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Subject: Systems, Mobile | November 27, 2016 - 04:25 PM | Scott Michaud
Tagged: virtual boy, RISC, Nintendo, nec
I was one of the lucky kids who got a Virtual Boy, which was actually quite fun for nine-year-old me. It wasn’t beloved by the masses, but when you’re in a hotel, moving across the country, you best believe I’m going to punch that Teleroboxer cat in the head, over and over. It was quite an interesting piece of technology, despite its crippling flaws.
To see for yourself, Ben Heck published a full disassemble, with his best-guess explanations. He then performs a repair by 3D printing a clamp to put pressure on a loose ribbon connector.
From a performance standpoint, the Virtual Boy was launched with a 32-bit NEC RISC processor, clocked at 20 MHz. Keep in mind that, one, this is a semi-mobile, battery-powered device and, two, it launched around the same time as the original Pentium processor reached 120 MHz. The RAM setup is... unclear. I’m guessing PlanetVB accidentally wrote MB and KB to refer to “megabit” (Mb) and “kilobit” (kb) instead of “megabyte” and “kilobyte”, meaning the Wikipedia listing of 128KB VRAM, 128KB DRAM, and 64KB WRAM is accurate. The cartridge could also address up to an additional 16MB of RAM, meaning that specific titles could load as much as they need, albeit at a higher BOM cost. Shipped titles maxed out at 8KB of cartridge-expanded RAM, though.
Ben Heck’s video will be part of a series, where he will try to make it smaller and head-mounted.
Subject: Mobile | November 24, 2016 - 01:41 PM | Jeremy Hellstrom
Tagged: ubuntu, Oryx Pro, GTX1060, gaming laptop, desktop replacement
The Oryx Pro is the opposite of most of the laptops you have seen reviewed here recently. At 15.2x10.7x1.1" and 5.5lbs it is bulkier than the slim laptops dominating the market, not to mention the 2lb power brick. It also runs Ubuntu 16.04 LTS as opposed to Win10, thankfully the install is well configured for the hardware present according to the review at Ars Technica. The hardware on the other hand is familiar and rather impressive, a desktop class GTX 1060, an i7-6700HQ, 32GB of RAM, and a 256GB SSD. The model reviewed at Ars runs you almost $1900 or there is a 17" model, as well as a GTX 1070 upgrade available if you so desire. Pop by to take a look at the full review of this Linux powered laptop.
"System76 has a decent range of laptops, from the small, lightweight, battery-sipping Lemur to the top-end beast-like Oryx Pro. And after recently reviewing the svelte, but not necessarily top-end-specced Dell XPS 13, I got curious about this Oryx Pro. On paper, it sounds like a desktop machine somehow packed into a laptop form factor"
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- Gigabyte AORUS X7 DT v6 GTX 1080 Gaming Laptop @ eTeknix
- Dell Inspiron 13 5000 (5368 / 5378) 2-in-1 Laptop @ TechARP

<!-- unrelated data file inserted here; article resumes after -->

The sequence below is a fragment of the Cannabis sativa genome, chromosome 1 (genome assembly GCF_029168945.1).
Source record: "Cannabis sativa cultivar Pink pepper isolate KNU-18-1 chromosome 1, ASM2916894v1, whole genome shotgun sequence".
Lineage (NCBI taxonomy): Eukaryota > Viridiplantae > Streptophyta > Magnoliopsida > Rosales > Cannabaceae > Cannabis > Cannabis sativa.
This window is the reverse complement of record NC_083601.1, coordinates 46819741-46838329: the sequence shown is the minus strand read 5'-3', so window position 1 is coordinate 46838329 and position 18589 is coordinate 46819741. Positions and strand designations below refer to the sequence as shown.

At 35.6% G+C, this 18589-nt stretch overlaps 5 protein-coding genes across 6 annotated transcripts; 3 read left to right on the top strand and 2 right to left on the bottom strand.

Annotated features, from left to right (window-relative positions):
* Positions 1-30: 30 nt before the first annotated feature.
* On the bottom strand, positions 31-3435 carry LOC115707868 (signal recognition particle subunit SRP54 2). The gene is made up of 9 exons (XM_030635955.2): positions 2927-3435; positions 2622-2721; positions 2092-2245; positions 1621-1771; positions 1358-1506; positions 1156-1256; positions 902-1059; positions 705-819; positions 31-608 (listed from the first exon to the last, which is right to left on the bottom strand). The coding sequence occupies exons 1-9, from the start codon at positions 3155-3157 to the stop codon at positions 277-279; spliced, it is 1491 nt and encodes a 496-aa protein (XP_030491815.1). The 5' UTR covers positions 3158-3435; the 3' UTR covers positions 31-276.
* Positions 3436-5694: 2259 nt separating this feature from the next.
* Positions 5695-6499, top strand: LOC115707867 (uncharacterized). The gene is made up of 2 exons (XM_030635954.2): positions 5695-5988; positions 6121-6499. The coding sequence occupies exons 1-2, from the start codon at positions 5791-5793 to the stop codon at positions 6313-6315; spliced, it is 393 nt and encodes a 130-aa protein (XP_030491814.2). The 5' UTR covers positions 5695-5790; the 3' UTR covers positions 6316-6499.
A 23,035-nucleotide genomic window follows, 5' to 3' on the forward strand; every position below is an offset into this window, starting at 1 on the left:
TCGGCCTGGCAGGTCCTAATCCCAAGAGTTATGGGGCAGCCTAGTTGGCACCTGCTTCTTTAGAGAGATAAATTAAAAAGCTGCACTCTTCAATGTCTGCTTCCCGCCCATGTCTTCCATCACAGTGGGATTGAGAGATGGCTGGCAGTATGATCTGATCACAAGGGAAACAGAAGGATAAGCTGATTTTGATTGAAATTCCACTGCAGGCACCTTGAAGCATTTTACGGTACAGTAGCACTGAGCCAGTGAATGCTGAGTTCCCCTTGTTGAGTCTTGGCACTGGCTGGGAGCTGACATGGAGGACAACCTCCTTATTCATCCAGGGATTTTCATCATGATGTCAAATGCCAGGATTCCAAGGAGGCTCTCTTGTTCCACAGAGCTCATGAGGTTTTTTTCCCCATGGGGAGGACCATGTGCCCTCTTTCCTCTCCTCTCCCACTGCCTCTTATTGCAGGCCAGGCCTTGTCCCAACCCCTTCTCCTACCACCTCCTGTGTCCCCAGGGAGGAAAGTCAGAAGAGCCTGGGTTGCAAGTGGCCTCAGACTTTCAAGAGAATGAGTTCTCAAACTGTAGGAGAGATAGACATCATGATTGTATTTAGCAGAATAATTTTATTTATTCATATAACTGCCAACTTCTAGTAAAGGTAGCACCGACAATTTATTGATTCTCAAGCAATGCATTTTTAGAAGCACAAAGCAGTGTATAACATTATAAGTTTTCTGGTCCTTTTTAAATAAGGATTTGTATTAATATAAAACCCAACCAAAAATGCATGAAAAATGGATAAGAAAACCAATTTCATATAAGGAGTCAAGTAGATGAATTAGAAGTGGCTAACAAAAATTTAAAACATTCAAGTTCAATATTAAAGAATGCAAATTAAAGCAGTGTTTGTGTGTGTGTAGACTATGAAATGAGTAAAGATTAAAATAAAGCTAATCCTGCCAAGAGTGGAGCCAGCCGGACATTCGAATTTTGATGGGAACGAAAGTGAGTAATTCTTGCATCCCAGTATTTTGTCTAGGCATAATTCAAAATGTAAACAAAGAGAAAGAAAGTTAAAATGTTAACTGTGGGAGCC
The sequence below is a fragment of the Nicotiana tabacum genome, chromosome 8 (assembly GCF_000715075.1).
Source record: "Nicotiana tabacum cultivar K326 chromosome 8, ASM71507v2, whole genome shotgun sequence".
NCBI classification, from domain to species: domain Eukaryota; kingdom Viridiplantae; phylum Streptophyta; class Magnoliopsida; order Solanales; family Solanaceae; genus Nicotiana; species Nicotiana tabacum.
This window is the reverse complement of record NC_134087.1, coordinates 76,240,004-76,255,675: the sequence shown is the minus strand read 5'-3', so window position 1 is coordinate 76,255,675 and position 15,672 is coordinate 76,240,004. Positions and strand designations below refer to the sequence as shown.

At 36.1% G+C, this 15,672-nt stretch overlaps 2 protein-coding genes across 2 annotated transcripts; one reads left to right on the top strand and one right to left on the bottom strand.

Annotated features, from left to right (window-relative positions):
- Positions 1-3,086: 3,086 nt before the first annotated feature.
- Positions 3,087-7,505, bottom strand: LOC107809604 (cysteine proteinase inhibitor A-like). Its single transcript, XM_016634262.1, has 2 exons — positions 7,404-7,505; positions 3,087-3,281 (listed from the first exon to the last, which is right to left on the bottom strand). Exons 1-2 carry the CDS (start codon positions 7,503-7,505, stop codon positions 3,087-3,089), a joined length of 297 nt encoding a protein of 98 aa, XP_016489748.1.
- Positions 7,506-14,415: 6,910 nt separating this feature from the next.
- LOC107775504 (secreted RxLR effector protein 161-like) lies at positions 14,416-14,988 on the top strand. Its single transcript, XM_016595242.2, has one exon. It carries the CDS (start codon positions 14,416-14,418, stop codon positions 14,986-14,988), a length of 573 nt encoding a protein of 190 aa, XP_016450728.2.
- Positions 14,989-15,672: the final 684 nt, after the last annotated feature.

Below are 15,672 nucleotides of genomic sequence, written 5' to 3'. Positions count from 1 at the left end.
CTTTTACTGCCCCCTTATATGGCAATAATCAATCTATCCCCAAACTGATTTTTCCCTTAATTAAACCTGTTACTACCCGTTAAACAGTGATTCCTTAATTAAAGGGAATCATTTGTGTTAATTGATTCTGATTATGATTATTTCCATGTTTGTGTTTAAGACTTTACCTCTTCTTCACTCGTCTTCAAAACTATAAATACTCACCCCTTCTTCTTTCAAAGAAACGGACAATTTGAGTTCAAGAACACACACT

- ASUS Chromebox 2-G084U @ Kitguru
- honor 8 Aurora Glass @ TechARP
- Xiaomi Mi Mix review—This is what the future of smartphones looks like @ Ars Technica
Subject: Mobile | November 17, 2016 - 07:30 AM | Ryan Shrout
Tagged: snapdragon 835, quick charge 4, Quick Charge, qualcomm
Along with the reveal of the Snapdragon 835 today and its production on Samsung’s 10nm FinFET process technology, Qualcomm is also announcing the release of Quick Charge 4, an upgrade to the company’s successful fast charging solution that improves both efficiency and performance. Based on the information provided by Qualcomm, Quick Charge 4 will offer “premium phone users” some impressive charging rates.
- 5 hours or more of use in 5 minutes of charging
- 50% battery charge in 15 minutes or less
Those time metrics are based on talk time, not VR playback or gaming or browsing, meaning you can get 5 hours of additional talk time in 5 minutes of Quick Charge 4 charging time. While I think other battery life metrics (like browsing time, idle time) would provide additional context for these claims, even these numbers should impress potential buyers.
Using an updated version of its voltage negotiation protocol INOV 3.0 (intelligent negotiation for optimal voltage), Quick Charge 4 will intelligently determine what voltages are available from the compatible charger and which voltage is the most appropriate based on temperatures and current battery state. QC 4 will offer 5V, 9V and 12V charging options at 3-5A!
Quick Charge 4 will offer 30% higher efficiency along with the 20% faster charging and integrates support for USB Type-C connections and USB-PD support. (Which is important based on the noise Google has been making recently.) New PMICs (power management ICs) from Qualcomm, the SMB1380 and SMB1381, will be shipping this year and deliver low impedance peak efficiency of up to 95%.
And of course, no smart phone platform launch will go by for the foreseeable future that doesn’t mention safety.